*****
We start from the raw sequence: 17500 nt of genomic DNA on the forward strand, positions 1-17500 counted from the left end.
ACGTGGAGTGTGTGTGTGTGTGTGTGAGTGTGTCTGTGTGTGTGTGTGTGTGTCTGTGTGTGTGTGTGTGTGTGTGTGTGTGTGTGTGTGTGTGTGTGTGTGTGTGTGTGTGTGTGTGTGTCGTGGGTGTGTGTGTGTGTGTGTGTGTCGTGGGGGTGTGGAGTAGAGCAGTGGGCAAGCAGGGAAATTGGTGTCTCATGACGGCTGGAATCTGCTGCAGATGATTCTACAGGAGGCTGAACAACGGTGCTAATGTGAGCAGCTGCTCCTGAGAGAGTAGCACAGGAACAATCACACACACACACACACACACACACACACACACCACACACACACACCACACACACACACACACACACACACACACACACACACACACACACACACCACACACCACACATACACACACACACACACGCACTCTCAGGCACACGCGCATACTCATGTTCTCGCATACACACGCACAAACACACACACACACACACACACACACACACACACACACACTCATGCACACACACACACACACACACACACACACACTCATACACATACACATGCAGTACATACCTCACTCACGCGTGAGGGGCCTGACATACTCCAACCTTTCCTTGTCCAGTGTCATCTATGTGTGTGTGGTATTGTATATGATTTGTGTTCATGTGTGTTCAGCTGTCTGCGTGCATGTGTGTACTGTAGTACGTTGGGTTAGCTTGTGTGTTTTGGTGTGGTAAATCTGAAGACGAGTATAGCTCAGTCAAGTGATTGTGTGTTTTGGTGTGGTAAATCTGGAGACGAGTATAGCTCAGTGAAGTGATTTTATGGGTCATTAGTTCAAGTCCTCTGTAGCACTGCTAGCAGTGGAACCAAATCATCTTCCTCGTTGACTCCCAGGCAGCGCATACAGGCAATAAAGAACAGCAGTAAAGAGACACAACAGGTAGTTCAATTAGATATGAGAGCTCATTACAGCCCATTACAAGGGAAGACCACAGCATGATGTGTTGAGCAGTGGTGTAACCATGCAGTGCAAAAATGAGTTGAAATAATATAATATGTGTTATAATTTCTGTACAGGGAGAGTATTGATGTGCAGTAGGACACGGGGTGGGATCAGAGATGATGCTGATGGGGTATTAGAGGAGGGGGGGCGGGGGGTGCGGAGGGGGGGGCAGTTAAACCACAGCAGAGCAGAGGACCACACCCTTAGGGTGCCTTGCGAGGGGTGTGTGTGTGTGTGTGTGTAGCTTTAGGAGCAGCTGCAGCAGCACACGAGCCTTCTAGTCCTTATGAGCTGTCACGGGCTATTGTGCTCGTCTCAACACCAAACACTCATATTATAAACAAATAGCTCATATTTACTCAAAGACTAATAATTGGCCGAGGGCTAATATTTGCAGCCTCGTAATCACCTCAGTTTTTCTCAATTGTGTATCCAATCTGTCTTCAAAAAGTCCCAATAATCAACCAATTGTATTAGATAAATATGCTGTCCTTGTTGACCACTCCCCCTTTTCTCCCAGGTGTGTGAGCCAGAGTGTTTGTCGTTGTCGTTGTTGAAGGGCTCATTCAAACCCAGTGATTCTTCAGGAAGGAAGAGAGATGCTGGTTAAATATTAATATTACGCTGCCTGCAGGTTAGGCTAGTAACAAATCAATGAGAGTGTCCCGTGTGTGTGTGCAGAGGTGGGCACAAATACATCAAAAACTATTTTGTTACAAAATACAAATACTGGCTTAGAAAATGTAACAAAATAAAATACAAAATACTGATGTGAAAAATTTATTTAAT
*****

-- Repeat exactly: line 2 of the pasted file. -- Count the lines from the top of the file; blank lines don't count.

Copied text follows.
ACGTGGAGTGTGTGTGTGTGTGTGTGAGTGTGTCTGTGTGTGTGTGTGTGTGTCTGTGTGTGTGTGTGTGTGTGTGTGTGTGTGTGTGTGTGTGTGTGTGTGTGTGTGTGTGTGTGTGTGTCGTGGGTGTGTGTGTGTGTGTGTGTGTCGTGGGGGTGTGGAGTAGAGCAGTGGGCAAGCAGGGAAATTGGTGTCTCATGACGGCTGGAATCTGCTGCAGATGATTCTACAGGAGGCTGAACAACGGTGCTAATGTGAGCAGCTGCTCCTGAGAGAGTAGCACAGGAACAATCACACACACACACACACACACACACACACACACCACACACACACACCACACACACACACACACACACACACACACACACACACACACACACACACCACACACCACACATACACACACACACACACGCACTCTCAGGCACACGCGCATACTCATGTTCTCGCATACACACGCACAAACACACACACACACACACACACACACACACACACACACACTCATGCACACACACACACACACACACACACACACACTCATACACATACACATGCAGTACATACCTCACTCACGCGTGAGGGGCCTGACATACTCCAACCTTTCCTTGTCCAGTGTCATCTATGTGTGTGTGGTATTGTATATGATTTGTGTTCATGTGTGTTCAGCTGTCTGCGTGCATGTGTGTACTGTAGTACGTTGGGTTAGCTTGTGTGTTTTGGTGTGGTAAATCTGAAGACGAGTATAGCTCAGTCAAGTGATTGTGTGTTTTGGTGTGGTAAATCTGGAGACGAGTATAGCTCAGTGAAGTGATTTTATGGGTCATTAGTTCAAGTCCTCTGTAGCACTGCTAGCAGTGGAACCAAATCATCTTCCTCGTTGACTCCCAGGCAGCGCATACAGGCAATAAAGAACAGCAGTAAAGAGACACAACAGGTAGTTCAATTAGATATGAGAGCTCATTACAGCCCATTACAAGGGAAGACCACAGCATGATGTGTTGAGCAGTGGTGTAACCATGCAGTGCAAAAATGAGTTGAAATAATATAATATGTGTTATAATTTCTGTACAGGGAGAGTATTGATGTGCAGTAGGACACGGGGTGGGATCAGAGATGATGCTGATGGGGTATTAGAGGAGGGGGGGCGGGGGGTGCGGAGGGGGGGGCAGTTAAACCACAGCAGAGCAGAGGACCACACCCTTAGGGTGCCTTGCGAGGGGTGTGTGTGTGTGTGTGTGTAGCTTTAGGAGCAGCTGCAGCAGCACACGAGCCTTCTAGTCCTTATGAGCTGTCACGGGCTATTGTGCTCGTCTCAACACCAAACACTCATATTATAAACAAATAGCTCATATTTACTCAAAGACTAATAATTGGCCGAGGGCTAATATTTGCAGCCTCGTAATCACCTCAGTTTTTCTCAATTGTGTATCCAATCTGTCTTCAAAAAGTCCCAATAATCAACCAATTGTATTAGATAAATATGCTGTCCTTGTTGACCACTCCCCCTTTTCTCCCAGGTGTGTGAGCCAGAGTGTTTGTCGTTGTCGTTGTTGAAGGGCTCATTCAAACCCAGTGATTCTTCAGGAAGGAAGAGAGATGCTGGTTAAATATTAATATTACGCTGCCTGCAGGTTAGGCTAGTAACAAATCAATGAGAGTGTCCCGTGTGTGTGTGCAGAGGTGGGCACAAATACATCAAAAACTATTTTGTTACAAAATACAAATACTGGCTTAGAAAATGTAACAAAATAAAATACAAAATACTGATGTGAAAAATTTATTTAAT